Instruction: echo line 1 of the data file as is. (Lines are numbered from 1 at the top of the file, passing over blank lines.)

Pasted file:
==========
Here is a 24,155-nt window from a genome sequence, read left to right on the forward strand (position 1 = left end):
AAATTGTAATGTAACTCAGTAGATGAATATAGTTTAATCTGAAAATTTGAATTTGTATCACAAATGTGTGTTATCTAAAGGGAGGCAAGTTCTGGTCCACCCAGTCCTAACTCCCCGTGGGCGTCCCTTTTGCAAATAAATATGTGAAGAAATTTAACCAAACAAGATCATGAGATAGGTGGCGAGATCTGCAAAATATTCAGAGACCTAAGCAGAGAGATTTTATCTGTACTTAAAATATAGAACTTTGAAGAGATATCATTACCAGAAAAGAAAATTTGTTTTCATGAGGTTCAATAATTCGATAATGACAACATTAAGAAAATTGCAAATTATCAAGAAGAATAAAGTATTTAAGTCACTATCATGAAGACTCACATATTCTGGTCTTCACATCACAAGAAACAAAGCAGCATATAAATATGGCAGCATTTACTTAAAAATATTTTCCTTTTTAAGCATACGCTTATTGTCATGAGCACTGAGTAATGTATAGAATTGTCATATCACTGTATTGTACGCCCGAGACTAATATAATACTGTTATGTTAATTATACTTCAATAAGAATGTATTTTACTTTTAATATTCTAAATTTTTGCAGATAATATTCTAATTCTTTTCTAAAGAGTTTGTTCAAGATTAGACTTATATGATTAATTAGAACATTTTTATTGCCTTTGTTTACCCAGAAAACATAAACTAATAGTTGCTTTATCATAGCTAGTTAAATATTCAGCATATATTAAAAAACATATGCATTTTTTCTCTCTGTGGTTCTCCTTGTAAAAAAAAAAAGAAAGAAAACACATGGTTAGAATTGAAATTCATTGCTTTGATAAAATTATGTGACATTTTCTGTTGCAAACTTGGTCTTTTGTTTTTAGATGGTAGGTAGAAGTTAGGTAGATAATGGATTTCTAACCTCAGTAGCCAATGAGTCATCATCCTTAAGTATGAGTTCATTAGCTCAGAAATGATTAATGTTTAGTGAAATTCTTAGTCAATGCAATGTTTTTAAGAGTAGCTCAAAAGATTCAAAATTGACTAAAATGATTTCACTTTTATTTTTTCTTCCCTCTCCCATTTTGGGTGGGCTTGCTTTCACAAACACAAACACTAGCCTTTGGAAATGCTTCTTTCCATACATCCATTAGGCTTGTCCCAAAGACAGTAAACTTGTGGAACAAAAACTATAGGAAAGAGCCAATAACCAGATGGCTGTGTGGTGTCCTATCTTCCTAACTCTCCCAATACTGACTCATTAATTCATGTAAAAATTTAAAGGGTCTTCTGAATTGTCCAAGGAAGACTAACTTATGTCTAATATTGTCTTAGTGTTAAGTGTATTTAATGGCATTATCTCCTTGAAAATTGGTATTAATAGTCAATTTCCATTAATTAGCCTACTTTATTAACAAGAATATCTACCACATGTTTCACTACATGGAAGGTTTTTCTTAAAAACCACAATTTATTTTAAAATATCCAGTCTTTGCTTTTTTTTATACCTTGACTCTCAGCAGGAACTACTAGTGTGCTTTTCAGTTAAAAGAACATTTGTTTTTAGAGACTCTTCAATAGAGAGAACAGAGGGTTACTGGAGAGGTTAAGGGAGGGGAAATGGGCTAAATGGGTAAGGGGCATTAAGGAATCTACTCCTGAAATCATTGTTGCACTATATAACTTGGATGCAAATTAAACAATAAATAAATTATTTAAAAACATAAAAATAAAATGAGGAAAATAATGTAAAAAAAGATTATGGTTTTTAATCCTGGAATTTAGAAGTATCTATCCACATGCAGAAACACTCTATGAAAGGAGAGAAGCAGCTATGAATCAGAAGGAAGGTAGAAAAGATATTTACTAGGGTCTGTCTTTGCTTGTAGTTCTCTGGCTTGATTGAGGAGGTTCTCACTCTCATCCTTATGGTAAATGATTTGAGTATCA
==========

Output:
Here is a 24,155-nt window from a genome sequence, read left to right on the forward strand (position 1 = left end):